In addition to the fame and the groupies and (for a lot of singers) all the drugs, one of the main perks of being a musician of any note is the assurance that, inevitably, a famous actor will play you in a bio-pic. For this week’s Roundtable, let’s cast some of the music bios that somehow haven’t already been made.
If Carly Simon were ever to get a bio-pic, I think Liv Tyler would be a good fit to play her. Both women have wide mouths, slightly almond-shaped eyes, and long hair. Come to think of it, if Liv’s dad, Steven Tyler, were ever to get a bio-pic, Carly Simon just might be the perfect person to play him!
As much as I would love to see a really sleazy movie about all the drama in Fleetwood Mac, I think my choice of bio-pic I want to see next is David Byrne. Not only is his musical work with Talking Heads some of the best pop music ever created, but he’s an all-around fascinating guy. He writes books about riding his bike and he also wrote a musical about Imelda Marcos with Fatboy Slim. And who better to portray the man in the big suit than Michael Shannon? We know he can move and shake, and I think his intensity would be a good match for Byrne, even though they may not really look like one another.
Adam Tyner (DVDTalk)
Dateline: 1974. Queen landed their first unqualified smash with “Killer Queen.” “The Payback” wound up being James Brown’s second and final gold single. Elton John unleashed a barrage of hits, among them “Candle in the Wind,” “Bennie and the Jets,” “Don’t Let the Sun Go Down on Me,” and “The Bitch Is Back,” while the year prior’s “Goodbye, Yellow Brick Road” refused to relent its grip on the Top 40. I’d crack a joke about The Carpenters being on top of the charts and “On Top of the World,” but… nah.
If there’s any year that’s more of a bio-pic goldmine than 1974, I haven’t come across it in my extensive research. And look, let’s be honest. You know where I’m going with this. We’re talking about the man, the myth, the legend: Carl Douglas.
Okay, I don’t know much of anything about Carl Douglas. His Wikipedia page doesn’t delve meaningfully into his life, and the guy’s website is just a dead Flash applet. I guess that means he’s a blank slate onto which I can staple pretty much any familiar bio-pic formula.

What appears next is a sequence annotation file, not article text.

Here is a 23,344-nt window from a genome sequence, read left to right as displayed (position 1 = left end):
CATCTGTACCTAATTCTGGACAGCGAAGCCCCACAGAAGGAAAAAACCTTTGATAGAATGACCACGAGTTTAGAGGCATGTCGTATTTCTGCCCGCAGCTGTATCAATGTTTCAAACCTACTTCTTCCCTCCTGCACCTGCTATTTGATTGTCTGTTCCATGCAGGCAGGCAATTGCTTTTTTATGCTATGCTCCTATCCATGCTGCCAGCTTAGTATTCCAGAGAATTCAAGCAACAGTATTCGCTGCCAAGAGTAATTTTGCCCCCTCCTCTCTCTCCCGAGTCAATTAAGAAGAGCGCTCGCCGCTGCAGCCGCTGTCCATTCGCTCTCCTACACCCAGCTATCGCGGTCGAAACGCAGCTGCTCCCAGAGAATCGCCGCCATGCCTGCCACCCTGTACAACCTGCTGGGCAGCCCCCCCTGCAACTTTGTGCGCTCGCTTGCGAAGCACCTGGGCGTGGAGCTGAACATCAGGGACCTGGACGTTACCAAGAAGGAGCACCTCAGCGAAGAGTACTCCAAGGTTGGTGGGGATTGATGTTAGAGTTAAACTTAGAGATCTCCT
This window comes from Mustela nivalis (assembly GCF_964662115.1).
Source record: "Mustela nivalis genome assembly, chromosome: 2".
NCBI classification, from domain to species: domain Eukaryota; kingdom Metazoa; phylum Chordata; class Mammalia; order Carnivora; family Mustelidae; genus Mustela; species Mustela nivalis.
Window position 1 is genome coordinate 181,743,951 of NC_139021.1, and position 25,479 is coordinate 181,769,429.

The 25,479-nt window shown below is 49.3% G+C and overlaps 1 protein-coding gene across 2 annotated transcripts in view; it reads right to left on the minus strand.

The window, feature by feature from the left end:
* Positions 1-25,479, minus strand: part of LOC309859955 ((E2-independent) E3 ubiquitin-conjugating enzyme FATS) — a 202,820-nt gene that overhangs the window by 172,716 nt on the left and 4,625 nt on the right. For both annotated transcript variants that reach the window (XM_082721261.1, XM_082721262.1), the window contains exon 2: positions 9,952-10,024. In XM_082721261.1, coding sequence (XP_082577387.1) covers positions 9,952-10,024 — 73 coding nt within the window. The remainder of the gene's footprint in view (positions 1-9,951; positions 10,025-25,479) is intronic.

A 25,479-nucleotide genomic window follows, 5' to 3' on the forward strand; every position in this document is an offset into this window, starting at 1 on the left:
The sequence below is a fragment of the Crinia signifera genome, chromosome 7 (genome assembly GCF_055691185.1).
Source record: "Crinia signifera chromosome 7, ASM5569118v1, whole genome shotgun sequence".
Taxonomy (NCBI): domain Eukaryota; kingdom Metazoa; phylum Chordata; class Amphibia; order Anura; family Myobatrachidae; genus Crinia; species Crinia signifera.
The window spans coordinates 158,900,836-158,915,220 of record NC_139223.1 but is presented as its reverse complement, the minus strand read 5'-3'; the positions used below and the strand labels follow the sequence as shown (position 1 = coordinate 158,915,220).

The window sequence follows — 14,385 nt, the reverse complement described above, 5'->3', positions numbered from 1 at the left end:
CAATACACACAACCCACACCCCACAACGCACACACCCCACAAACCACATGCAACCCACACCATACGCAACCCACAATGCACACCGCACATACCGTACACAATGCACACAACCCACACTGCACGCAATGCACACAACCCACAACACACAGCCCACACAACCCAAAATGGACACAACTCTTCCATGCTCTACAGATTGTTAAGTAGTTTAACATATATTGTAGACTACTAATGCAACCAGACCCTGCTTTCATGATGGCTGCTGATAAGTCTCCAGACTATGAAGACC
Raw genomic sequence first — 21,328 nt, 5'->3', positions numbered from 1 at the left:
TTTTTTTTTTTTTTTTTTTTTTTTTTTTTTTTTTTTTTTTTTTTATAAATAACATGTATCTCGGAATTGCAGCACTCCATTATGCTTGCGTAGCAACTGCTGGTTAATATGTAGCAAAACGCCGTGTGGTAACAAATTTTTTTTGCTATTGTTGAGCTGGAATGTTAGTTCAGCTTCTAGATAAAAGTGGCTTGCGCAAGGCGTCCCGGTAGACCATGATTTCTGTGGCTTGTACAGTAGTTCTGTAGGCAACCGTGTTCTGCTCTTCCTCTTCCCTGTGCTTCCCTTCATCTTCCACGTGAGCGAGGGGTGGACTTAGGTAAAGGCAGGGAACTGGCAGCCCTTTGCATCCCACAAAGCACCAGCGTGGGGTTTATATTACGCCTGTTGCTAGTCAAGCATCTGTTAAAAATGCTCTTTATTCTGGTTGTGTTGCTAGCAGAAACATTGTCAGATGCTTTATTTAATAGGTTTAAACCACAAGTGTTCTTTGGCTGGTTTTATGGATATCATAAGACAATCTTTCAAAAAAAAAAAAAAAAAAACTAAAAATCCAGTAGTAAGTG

Carl’s proud Jamaican father had long ago mapped out a life for his son as a bauxite miner. (You see, bauxite is among Jamaica’s top exports!) However, Carl had different dreams – different responsibilities. In his teenaged years, Jamaica remained under British rule. Actually, that doesn’t track. For the sake of this bio-pic, let’s say it’s under the rule of funky Chinamen from funky Chinatown. For the island nation to be truly independent, they couldn’t rely on the burgeoning decolonization movement or legislative decrees. There was only one path to freedom: Kung Fu fighting.
For the sake of his homeland, Carl had to set aside his dreams of becoming a famed singer in order to battle for Jamaica’s future. He fights just as hard to win the heart of actress Madge Sinclair, whose minor role in Convoy also has its roots in the pop charts of 1974. Plus, she has her roots in Roots, but I’m getting off on too far a tangent here.
The bio-pic formula demands some kind of drug addiction, and… well, we’re talking about Jamaica here, so I guess that part of the screenplay works itself out. From the meteoric ascent of “Kung Fu Fighting” to Carl Douglas’ fast as lightning fall from grace to the expert timing of his resurgence with “Kung Fu Dancing,” this bio-pic explores it all. There won’t be a dry eye in the house when Carl’s stern father returns for the climax to prove that he, much the same as everybody else, was Kung Fu fighting. Talk about a brand new trip!
Kung Fu Fighting: In theaters worldwide, summer 2020, with none other than Damon Wayans starring as Carl Douglas, obviously.
I’m not sure how well he can sing (maybe we can have his brother Michael dub over him), but Sean Penn’s weathered features aren’t a half-bad match for Lyle Lovett.
He’s already played a musician with a weird hairdo once before (as an aging goth rocker in the oddball indie drama This Must Be the Place), and his real-life experience as the former husband to a superstar much more famous than himself should give him plenty of insight in the character.
What musician are you waiting to see a bio-pic about, and who would you cast?